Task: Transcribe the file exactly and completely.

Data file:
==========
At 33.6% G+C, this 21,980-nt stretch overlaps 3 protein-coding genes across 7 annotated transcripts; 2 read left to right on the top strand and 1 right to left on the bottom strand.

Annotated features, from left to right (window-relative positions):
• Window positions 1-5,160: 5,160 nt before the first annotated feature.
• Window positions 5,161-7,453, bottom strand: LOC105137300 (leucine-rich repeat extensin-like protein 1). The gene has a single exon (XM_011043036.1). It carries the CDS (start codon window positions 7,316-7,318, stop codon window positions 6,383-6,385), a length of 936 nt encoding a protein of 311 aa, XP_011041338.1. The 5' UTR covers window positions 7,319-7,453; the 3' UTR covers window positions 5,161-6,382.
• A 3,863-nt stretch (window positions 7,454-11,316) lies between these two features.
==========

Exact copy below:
At 33.6% G+C, this 21,980-nt stretch overlaps 3 protein-coding genes across 7 annotated transcripts; 2 read left to right on the top strand and 1 right to left on the bottom strand.

Annotated features, from left to right (window-relative positions):
• Window positions 1-5,160: 5,160 nt before the first annotated feature.
• Window positions 5,161-7,453, bottom strand: LOC105137300 (leucine-rich repeat extensin-like protein 1). The gene has a single exon (XM_011043036.1). It carries the CDS (start codon window positions 7,316-7,318, stop codon window positions 6,383-6,385), a length of 936 nt encoding a protein of 311 aa, XP_011041338.1. The 5' UTR covers window positions 7,319-7,453; the 3' UTR covers window positions 5,161-6,382.
• A 3,863-nt stretch (window positions 7,454-11,316) lies between these two features.